Why Do I Want To Do This? When the autocorrect system in iOS is at the top of its game, it works beautifully and saves you from sending out texts with misspelled words. When you type “youre” it corrects to “you’re”, when you type “fihs” it corrects to “fish”; those and thousands of other slips-of-the-finger are all quickly and efficiently corrected so no one is the wiser to your punctuation and spelling follies. RELATED: When it’s malfunctioning or overly aggressive in its treatment of your text shorthand, slang, or even names it doesn’t recognize, it can get ugly fast. Your coworker’s uniquely spelled name becomes the name of a common household object.

Is using passive voice “bad form”? Edit: If it is ok to use passive voice, then why does MS-Word complain? Grammar writing-style passive-voice is-it-a-rule. (1926), Henry W. Fowler recommended against transforming active voice forms into passive voice forms, because doing so 'sometimes leads to bad grammar, false idiom, or clumsiness. Circumcise is from Latin. American spelling has simplified this to always use -ize. So one would expect a spell checker set to AE to correct “circumcised”. Ask New Question. Adult Question. Why does MacOS not autocorrect words like 'circumcised' (go ahead, try it slightly misspelled and it won.

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Your message goes from mundane to a triple entendre with a single flipped word. In fact there are entire websites, like the popular site Damn You Autocorrect, devoted to cataloging the mishaps and funny comments that result from overzealous text autocorrection. Just because autocorrect is misbehaving, however, doesn’t mean you need to shut the whole system down. We’ve gathered together multiple tips and tricks here to help you wrestle your iPhone’s autocorrect system into shape. Note: If you’re an Android user who wants to achieve the same ends for their Android phone, be sure to check out. Add (And Remove) Autocorrect Entries The best defense in autocorrection wrangling is a good offense.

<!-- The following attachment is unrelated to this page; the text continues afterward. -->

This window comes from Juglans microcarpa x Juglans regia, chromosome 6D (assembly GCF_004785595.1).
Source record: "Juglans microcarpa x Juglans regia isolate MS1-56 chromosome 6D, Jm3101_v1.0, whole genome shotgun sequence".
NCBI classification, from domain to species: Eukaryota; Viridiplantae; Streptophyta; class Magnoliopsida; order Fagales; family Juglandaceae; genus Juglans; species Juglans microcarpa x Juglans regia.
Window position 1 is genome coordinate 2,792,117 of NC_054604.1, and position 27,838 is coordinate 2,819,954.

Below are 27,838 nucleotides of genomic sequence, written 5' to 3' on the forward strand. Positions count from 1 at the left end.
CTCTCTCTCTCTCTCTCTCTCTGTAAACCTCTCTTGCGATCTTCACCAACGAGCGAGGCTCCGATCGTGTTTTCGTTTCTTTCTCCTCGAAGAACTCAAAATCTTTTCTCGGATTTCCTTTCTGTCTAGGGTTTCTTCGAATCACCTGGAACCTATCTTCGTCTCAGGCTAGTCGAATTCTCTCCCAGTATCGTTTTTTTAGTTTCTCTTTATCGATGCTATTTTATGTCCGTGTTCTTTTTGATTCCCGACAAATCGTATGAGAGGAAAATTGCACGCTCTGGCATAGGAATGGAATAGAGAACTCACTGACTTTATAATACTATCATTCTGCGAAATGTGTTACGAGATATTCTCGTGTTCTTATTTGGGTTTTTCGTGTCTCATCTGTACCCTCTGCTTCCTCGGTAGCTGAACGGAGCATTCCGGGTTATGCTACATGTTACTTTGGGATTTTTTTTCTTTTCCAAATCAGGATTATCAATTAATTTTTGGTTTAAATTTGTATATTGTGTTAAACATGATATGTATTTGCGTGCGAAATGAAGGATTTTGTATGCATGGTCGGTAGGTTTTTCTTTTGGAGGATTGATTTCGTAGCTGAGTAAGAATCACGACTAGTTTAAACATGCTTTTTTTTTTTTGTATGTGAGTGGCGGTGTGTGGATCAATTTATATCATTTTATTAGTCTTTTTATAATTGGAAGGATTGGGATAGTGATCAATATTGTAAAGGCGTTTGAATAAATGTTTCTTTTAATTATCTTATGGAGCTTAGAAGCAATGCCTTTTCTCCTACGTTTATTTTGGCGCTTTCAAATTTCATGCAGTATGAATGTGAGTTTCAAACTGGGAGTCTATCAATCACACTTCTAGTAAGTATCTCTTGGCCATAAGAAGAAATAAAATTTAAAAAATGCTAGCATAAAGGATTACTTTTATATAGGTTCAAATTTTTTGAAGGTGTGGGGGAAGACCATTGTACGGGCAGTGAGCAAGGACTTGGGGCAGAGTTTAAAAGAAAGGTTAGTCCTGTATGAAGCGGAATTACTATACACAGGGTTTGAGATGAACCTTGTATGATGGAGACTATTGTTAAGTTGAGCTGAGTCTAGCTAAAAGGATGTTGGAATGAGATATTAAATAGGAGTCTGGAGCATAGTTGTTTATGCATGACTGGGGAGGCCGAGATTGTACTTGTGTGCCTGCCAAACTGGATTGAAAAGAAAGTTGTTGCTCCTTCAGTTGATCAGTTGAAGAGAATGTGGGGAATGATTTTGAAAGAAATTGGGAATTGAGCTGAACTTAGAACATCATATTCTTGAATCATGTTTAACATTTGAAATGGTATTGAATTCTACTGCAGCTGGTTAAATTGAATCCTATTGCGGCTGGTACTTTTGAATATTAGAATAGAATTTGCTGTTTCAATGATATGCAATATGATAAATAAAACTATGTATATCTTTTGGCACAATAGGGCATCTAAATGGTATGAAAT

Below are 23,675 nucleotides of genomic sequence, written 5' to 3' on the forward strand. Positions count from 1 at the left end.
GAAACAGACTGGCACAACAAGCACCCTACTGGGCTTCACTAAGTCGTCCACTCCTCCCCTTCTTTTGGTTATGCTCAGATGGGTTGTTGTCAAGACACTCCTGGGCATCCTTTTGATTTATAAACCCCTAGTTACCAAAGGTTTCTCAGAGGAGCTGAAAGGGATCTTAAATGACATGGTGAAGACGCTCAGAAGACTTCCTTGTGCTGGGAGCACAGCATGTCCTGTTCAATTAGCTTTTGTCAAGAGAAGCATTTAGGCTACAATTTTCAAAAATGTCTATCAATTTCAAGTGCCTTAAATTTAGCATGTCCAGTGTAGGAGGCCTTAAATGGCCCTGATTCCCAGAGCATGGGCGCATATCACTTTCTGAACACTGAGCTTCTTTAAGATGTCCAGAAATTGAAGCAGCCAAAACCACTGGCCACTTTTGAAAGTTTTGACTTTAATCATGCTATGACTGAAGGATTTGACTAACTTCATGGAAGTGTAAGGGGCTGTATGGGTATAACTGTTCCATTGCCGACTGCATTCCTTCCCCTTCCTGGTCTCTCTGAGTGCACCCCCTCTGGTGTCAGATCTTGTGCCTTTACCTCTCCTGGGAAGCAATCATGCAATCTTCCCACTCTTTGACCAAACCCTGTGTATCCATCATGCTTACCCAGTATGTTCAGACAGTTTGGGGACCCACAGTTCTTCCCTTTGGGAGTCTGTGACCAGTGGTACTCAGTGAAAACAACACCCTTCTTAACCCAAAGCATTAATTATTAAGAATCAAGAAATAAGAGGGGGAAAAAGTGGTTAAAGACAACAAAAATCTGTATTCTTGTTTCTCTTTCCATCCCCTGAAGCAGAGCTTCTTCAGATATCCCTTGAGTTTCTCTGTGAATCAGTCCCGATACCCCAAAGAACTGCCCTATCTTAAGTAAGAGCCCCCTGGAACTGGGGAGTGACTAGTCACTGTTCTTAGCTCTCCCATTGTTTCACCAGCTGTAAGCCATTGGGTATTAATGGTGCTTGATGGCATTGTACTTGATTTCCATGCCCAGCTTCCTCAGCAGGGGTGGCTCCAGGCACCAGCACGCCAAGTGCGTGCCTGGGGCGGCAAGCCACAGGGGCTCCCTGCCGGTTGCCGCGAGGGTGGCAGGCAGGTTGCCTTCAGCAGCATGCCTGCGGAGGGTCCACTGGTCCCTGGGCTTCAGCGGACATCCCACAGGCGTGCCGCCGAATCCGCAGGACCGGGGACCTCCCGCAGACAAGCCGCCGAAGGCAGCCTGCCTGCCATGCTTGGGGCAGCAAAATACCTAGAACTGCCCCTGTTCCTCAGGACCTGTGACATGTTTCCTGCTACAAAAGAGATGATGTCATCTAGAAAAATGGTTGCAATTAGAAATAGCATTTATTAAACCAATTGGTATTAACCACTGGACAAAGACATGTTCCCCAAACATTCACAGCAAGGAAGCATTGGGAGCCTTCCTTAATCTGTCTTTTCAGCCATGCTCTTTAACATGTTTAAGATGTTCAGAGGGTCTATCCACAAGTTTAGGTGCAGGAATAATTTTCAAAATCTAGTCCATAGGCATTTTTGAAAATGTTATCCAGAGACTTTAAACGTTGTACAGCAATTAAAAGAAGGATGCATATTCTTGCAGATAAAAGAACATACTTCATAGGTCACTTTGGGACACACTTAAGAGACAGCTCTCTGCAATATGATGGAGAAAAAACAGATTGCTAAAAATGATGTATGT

And the best offense when it comes to dealing with autocorrect is to aggressively manage the suggestions autocorrect throws at you. When the iPhone predictive text engine/autocorrect system latches onto a word it can be difficult (but not usually impossible) to get it to let go. It’s much easier to set it on the right path from the start. Let’s say, for example, you want to teach autocorrect to accept the word “floofy”.

This is not a dictionary approved word but a slang term that means very light, fluffy, or airy, and as such it’s a perfect way to demonstrate how autocorrect learns (and can unlearn) a word. Let’s look at how autocorrect treats “floofy” if we actually made a typo versus if we wanted to teach autocorrect to accept it. When you type the word “floofy” autocorrect assumes that you didn’t mean floofy but a similarly worded word like “floods”, as seen in the predictive text bar above. If you didn’t meant to type “floofy” and you really wanted to type “floods” then hit the spacebar and it will automatically correct the word to the best alternative in its dictionary (the best choice is always the center word in the suggestion bar). If you did mean to type “floofy” you can select the quoted word “floofy”, as seen to the far left, in the suggestion bar above. This instructs the autocorrect system that you want the word (regardless of its dictionary status). Once you select the quoted text autocorrect will stop switching “floofy” to “floods”.

Don’t worry, if you accidentally add a word you don’t want to add, you can correct it in one of two ways. You can click on the word (as seen in the screenshot above) to prompt an alternative selection or you can backspace the entire word out and start again. After you’ve overwritten an entry a few times with the correct spelling autocorrect should accept the new spelling.